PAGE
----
Born at Warneton, Belgium, 16 May, 1840; died at Brussels, 5 November, 1902; a Belgian theologian, and at the time of his death professor of moral theology in the Catholic University of America. The second son among five children in a family of small landholders long established at Warneton near Ypres, he received his early education in local schools and in the College of St. Louis at Menin. His course in philosophy was made at Roulers; in theology, at the seminary of Bruges. Having entered the Georgian University in Rome, in 1863, he was ordained priest in 1865 and made doctor of theology in 1867. After ten years in the Bruges seminary (1867-77) and eight years in the Catholic University of Lille, France, as professor of moral theology, Dr. Bouquillon retired to the Benedictine monastery at Maredsous and devoted his energies to the preparation of the second edition of his treatise on fundamental moral theology, a work which fixes him permanently among the great men in the history of that science. He accepted the chair of moral theology in the Catholic University at Washington in 1889, where he remained until his death in 1902. He was one of the most eminent theologians of his time, a man of prodigious erudition in theology, history of theology, church history, canon law, and bibliography. Though never in robust health, he was a tireless student, marked by quiet, simple habits, deep faith, broad sympathies, and great concentration. When he entered the field of moral theology he found the science enjoying no prestige, dwindled to mere compilations of conclusions to the neglect of principles. It was out of touch, consequently, with the closely related dogmatic and advancing social sciences, and the methods employed in teaching it were far from perfect. In his whole career as professor and author he aimed to rescue moral theology from that condition and to restore to it its proper scientific method and dogmatic dignity. He emphasized strongly the historical and sociological aspects of principles and problems in the science, neglecting no results of modern research which contributed to clearness and solidity in his exposition of them. To him is due much credit for the improved methods seen in the recent history of moral theology. Possibly few theologians of his day were more widely consulted in Europe and America than Dr. Bouquillon. He enjoyed and retained the intimate confidence of Leo XIII and of many eminent churchmen, and showed throughout his life unyielding devotion to the ideals, teaching, and administration of the Church. His extraordinary grasp of current thought developed in him an open-mindedness and a sympathy with real progress which, combing with other traits, gave a peculiar fascination to his character. In 1891 he was induced to publish a pamphlet on education setting forth the abstract principles involved. His views met with considerable opposition. In all his published relies to critics he maintained his original positions without any modification whatever and ascribed the opposition to misunderstanding of his point of view and of his statement of principles. Dr. Bouquillon was active and influential in the organization of the Catholic Universities of Lille and Washington. In both he gained a name for great practical wisdom in questions of organization and law and for extraordinary power as a teacher.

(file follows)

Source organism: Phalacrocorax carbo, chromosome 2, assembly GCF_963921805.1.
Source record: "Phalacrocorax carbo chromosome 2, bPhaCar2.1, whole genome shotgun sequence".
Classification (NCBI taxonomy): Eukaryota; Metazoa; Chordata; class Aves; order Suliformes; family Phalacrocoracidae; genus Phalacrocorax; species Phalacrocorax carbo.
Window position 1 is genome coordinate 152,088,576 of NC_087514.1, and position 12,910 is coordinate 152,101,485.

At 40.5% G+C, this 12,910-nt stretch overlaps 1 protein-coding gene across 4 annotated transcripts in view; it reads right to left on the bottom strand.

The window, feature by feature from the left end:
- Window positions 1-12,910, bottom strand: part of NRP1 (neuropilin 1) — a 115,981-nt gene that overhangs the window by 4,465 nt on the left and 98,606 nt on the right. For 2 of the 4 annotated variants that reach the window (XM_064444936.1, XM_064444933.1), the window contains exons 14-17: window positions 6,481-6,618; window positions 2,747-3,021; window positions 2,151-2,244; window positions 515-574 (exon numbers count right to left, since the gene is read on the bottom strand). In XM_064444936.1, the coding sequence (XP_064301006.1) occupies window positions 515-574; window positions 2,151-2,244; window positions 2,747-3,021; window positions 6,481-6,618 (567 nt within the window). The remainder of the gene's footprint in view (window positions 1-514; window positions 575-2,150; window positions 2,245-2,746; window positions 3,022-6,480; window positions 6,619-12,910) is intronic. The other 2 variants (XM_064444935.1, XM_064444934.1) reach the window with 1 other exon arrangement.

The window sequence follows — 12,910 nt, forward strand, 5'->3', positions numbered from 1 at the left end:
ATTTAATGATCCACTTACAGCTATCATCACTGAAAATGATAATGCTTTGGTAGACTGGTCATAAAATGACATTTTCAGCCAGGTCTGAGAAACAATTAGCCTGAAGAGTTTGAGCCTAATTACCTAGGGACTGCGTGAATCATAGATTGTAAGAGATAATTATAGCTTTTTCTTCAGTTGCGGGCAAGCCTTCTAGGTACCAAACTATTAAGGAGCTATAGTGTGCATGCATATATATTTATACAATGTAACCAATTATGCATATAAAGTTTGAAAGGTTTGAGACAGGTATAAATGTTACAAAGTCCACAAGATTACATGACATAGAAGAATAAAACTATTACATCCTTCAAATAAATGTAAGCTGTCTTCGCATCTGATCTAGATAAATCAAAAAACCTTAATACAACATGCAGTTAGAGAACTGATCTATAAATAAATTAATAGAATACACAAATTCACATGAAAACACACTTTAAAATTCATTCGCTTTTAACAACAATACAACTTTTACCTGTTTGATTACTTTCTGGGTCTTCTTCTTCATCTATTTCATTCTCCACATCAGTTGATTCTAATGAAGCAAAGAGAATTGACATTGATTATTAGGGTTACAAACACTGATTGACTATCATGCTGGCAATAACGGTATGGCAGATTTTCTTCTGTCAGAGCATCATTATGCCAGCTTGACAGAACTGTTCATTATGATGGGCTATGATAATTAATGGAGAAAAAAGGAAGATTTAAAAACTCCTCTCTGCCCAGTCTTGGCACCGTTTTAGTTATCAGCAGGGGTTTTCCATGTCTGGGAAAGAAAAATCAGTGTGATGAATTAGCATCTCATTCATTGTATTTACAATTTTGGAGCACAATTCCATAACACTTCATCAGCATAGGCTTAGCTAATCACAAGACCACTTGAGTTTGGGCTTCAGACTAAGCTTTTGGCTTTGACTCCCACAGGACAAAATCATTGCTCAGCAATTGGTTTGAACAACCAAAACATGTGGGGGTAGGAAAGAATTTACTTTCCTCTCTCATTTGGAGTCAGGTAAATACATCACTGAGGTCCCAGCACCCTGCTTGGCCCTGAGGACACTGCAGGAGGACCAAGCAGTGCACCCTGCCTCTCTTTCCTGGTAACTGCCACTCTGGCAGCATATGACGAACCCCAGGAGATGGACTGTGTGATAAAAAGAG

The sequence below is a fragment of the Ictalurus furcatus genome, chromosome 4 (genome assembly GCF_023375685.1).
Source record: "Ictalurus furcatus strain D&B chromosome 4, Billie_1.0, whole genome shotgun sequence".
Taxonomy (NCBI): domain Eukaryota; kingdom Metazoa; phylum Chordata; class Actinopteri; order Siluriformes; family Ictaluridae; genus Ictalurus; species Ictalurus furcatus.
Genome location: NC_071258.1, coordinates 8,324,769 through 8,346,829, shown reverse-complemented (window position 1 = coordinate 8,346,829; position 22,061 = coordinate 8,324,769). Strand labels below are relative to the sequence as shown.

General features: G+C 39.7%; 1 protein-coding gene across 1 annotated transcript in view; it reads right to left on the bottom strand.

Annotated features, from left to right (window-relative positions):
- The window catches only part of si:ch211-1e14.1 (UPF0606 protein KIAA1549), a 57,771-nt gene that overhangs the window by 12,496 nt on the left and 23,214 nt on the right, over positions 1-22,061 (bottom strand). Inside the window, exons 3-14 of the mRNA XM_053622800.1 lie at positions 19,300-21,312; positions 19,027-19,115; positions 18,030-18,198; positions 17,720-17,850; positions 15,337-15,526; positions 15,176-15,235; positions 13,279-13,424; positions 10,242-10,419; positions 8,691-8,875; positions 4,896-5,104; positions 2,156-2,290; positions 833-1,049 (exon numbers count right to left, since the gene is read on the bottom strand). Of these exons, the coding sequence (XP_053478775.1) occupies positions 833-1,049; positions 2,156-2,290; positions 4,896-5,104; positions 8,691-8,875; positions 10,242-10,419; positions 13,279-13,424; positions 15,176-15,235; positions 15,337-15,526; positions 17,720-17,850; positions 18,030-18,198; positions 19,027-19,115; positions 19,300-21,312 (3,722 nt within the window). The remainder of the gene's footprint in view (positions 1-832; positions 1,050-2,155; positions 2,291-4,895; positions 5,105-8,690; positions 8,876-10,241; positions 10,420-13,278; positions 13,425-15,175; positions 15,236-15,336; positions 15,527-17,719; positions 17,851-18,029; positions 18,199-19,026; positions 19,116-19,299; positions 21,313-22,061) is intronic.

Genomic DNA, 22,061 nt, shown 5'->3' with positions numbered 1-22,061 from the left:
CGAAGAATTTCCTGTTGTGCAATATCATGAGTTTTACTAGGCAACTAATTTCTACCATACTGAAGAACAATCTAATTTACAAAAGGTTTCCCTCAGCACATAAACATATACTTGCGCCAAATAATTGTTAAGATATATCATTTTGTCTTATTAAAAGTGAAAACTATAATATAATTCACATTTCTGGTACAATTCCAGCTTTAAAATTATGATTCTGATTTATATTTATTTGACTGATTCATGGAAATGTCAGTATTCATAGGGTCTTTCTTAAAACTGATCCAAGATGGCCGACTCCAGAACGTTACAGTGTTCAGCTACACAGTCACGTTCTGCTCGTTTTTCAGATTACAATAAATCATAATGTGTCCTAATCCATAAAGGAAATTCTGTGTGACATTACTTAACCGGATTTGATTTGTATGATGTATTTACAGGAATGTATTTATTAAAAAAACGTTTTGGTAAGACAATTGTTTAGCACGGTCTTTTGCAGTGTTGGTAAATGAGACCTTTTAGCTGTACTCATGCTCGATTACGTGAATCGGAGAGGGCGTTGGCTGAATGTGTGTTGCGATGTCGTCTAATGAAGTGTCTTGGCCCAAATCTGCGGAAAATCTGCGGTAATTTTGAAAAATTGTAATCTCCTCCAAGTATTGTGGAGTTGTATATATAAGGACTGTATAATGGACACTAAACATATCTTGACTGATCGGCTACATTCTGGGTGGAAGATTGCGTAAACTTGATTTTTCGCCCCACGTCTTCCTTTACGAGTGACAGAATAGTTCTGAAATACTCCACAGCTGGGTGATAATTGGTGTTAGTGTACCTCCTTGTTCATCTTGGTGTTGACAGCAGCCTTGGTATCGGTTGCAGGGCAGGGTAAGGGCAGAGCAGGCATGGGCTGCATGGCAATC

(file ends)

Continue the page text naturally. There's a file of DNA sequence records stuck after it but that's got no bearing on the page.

He published: "Theologia Moralis Fundamentalis" (3d ed., Bruges, 1903), a masterpiece of erudition, analysis, and exposition; "De Virtutibus Theologicis" (2d ed. Bruges, 1890); "De Virtute Religionis" (2 vols., Bruges, 1880); "Education" (Baltimore, 1892); "Education, a Rejoinder to Critics" (Baltimore, 1892); "Education, a Rejoinder to the ‘Civilatà Cattolica'" (Baltimore, 1892); the last three of which were translated into French. He published many critical studies in the "Revue des sciences ecclésiastiques", of which he was at one time editor, in the "Nouvelle revue théologique", the "Revue Bénédictine", "The American Catholic Quarterly", and "The Catholic University Bulletin". He edited, with notes and comments, Stapleton, "De Magnitudine Ecclesiæ Romanæ" (Bruges, 1881); ‘Leonis XIII Allocutiones, Epistolæ aliaque acta" (2 vols., Bruges, 1887); Platelii, "Synopsis cursus Theologiæ" (Bruges); "Catechismus ex decreto Concilii Tridentini" (Tournai, 1890); "Dies Sacerdotalis" of Dirckinck (Tournai, 1888); Louis de Grenade, "L'Excellence de la très sainte Eucharistic" (Lille); Coret, "L'Année sainte" (1676) (Bruges, 1889).